fiuiiPOiY 01' TFXAS. at
THE AUSTIN COLONY.
The first immigrants of the Austin colony
arrived in December, 1821, settling on the
IBrazos river at the Bahia crossing, mainly in
what is now Austin county; but many difficulties
and hardsl ips were encountered.
Shipments of supplies from New Orleans
failed to reach them, and they had to subsist
too much on the products of the chase; and
this was dangerous on account of the hostile
During the spring of 1822 Austin went to
San Antonio to report progress, and there
learned for the first time that under the
change in political affairs he would have to
obtain from the Mexican congress a confirmation
of tlhe grant conceded to his father by
the Spanish government, and receive special
instructions relative to the distribution of land
and other details connected with the grant.
This was a sore disappointment. He would
have to travel 1,200 miles by land on roads
infested by banditti and deserters, and lie was
ill prepared for such a journey. Nevertheless,
in ragged clothes and a blanket, he disguised
himself as a poor traveler going to
Mexico to petition for compensation for services
in the revolution, and unflinchingly
started out on the long and perilous journey.
While on his way to the city of Mexico,
with but two persons in company, arriving
at San Antonio, he (Austin) was told that it
was dangerous to proceed without an escort,
for a war party of Comnanches was abroad,
killing every unprotected person who came
in their way; that .bome individuals had been
murdered by them thle day before; and that
lie, with so much baggage, being a valuable
prize, could not possibly hope to escape.
Finding, however, no opportunity of obtain.
ing an escort, and the business of the colony
requiring his presence in the metropolis, lie
resolved at all hazards to proceed on his
They traveled tlhe first day unmolested,
but on the morning of thle second day, feeling
somewhat indisposed, Mr. Austin undertook
to prepare some coffee. There were no accommodations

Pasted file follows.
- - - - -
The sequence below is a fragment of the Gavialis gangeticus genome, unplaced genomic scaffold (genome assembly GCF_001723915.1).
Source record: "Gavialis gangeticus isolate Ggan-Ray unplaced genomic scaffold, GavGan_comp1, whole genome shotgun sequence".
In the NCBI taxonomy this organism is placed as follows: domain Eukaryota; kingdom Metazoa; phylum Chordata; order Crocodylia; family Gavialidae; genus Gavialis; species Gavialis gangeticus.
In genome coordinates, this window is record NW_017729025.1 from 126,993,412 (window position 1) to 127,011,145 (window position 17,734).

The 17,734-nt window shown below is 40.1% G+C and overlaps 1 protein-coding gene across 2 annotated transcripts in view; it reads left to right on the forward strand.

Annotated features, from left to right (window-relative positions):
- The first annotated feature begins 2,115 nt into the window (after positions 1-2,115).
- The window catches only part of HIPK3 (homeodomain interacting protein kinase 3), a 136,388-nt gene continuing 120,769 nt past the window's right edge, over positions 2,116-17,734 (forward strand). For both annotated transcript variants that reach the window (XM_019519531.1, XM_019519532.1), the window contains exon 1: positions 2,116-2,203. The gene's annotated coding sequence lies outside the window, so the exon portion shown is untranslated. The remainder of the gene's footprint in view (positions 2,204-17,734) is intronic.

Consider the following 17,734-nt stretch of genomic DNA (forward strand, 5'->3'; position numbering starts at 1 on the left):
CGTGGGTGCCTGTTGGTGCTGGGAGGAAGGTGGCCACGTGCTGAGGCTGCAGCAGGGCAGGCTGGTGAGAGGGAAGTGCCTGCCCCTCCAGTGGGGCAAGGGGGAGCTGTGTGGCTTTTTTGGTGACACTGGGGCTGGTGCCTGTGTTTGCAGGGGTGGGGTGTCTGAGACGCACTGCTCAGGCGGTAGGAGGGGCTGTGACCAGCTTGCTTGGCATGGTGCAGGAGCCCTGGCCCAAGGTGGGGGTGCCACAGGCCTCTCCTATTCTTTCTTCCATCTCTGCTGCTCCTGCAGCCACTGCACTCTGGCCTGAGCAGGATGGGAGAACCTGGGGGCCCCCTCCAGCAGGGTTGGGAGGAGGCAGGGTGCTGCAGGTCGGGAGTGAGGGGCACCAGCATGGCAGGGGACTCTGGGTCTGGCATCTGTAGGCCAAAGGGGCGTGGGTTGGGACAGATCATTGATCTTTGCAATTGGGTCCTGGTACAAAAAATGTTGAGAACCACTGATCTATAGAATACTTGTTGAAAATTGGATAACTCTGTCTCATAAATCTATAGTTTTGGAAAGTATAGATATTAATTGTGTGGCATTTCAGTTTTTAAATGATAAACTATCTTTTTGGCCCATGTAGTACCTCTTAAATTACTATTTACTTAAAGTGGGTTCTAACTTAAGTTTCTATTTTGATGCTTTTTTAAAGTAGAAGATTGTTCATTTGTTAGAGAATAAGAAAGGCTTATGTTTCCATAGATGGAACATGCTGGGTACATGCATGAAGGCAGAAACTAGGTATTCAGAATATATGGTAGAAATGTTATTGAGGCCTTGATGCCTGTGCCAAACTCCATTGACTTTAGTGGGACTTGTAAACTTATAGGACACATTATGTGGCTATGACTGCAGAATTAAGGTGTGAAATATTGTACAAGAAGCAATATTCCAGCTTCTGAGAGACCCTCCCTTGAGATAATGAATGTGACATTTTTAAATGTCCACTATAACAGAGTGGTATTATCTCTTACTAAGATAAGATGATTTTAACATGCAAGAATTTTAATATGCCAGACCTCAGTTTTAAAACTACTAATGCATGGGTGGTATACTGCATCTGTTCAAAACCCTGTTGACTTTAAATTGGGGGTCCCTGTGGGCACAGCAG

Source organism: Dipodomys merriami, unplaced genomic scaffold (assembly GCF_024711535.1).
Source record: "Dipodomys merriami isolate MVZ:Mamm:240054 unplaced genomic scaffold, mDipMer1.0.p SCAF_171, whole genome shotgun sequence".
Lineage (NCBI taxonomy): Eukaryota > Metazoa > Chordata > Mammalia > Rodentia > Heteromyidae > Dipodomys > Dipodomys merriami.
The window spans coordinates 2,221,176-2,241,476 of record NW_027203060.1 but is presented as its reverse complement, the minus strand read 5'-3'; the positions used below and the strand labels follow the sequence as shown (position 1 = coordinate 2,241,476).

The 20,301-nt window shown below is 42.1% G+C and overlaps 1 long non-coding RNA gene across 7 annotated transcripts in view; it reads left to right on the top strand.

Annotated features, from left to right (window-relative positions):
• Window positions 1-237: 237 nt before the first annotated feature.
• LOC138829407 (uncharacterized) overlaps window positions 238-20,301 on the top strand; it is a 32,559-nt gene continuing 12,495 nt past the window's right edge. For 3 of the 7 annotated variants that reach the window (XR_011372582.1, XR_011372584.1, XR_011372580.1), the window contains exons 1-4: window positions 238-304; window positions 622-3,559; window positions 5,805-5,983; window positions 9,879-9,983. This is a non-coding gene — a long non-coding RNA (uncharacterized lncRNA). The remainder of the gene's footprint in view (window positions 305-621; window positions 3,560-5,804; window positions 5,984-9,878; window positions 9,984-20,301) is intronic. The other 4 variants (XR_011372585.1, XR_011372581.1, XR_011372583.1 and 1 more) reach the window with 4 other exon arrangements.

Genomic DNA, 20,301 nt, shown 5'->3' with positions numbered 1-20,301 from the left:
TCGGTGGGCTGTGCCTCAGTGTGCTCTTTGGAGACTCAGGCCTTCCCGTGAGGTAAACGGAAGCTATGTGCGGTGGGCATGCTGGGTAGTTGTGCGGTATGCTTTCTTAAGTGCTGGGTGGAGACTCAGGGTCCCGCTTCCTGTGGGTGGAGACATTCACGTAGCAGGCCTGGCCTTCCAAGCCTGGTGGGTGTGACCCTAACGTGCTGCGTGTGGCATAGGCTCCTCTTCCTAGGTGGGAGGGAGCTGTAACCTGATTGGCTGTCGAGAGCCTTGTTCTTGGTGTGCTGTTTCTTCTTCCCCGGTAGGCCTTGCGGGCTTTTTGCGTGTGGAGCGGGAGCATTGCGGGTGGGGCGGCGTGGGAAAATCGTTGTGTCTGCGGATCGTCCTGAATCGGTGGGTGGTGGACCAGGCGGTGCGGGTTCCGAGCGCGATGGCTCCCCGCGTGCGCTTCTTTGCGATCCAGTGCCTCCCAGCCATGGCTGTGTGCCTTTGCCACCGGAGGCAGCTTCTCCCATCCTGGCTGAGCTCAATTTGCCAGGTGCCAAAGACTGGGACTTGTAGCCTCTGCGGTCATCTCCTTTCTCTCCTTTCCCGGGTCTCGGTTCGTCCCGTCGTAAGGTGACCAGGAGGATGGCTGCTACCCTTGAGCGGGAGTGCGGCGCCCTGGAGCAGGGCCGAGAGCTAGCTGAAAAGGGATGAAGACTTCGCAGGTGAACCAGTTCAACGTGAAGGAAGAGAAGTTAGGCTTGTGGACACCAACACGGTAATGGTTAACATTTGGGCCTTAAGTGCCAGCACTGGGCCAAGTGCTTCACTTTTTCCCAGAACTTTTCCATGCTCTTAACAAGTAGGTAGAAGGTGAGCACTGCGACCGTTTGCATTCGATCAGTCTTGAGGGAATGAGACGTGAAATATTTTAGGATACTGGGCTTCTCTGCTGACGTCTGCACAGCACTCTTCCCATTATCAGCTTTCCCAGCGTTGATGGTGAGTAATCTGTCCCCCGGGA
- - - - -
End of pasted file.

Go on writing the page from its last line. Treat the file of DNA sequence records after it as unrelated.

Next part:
on tlhe road, and it was necessary
to carry provisions on a pack-horse, and
cook by the wayside. His companions warned
him that if Indians were near they would be
attracted by the smoke. He flattered himself,
however, that by selecting a sheltered
place and making little smoke, it would be
impossible for them to discern it. Besides,
his craving for the coffee was so great, lihe
being afflicted with a bad headache, he insisted
that he must have it at all risks. They
were upon an open plain, and could see many
miles around. At the moment no living
creature was in view but themselves.
The nien in company went to seek the
horses, which had been hoppled the night before
and let loose to feed. The colonel retired
to a little ravine to enjoy his coffee. It
was boiled, and in the act of putting the refreshing
beverage to his anxious lips, lie heard
a sound like the trampling of many horses.
Raising his head, with the coffee yet untasted,
he beheld in the distance fifty mounted Coinmanches,
with their spears glittering in the
morning sun, dashing toward him at full
speed. As the column advanced it divided,
according to the practice previously described,
into two semi-circles, and in an instant he
was surrounded. Quicker than thought he
sprang to his loaded rifle, but as his hand
grasped it he felt that resistance by one
against a host was vain.
The plunder commenced. Every article
of the little encampment, with the saddle.
bags, which he stood upon to protect if possi
RLSIUR Y OA-44 T.P XAS.
Lewis Publishing Company, publisher. History of Texas, together with a biographical history of Milam, Williamson, Bastrop, Travis, Lee and Burleson counties : containing a concise history of the state, with portraits and biographies of prominent citizens of the above named counties, and personal histories of many of the early settlers and leading families. Chicago. The Portal to Texas History. http://texashistory.unt.edu/ark:/67531/metapth29785/. Accessed March 7, 2014.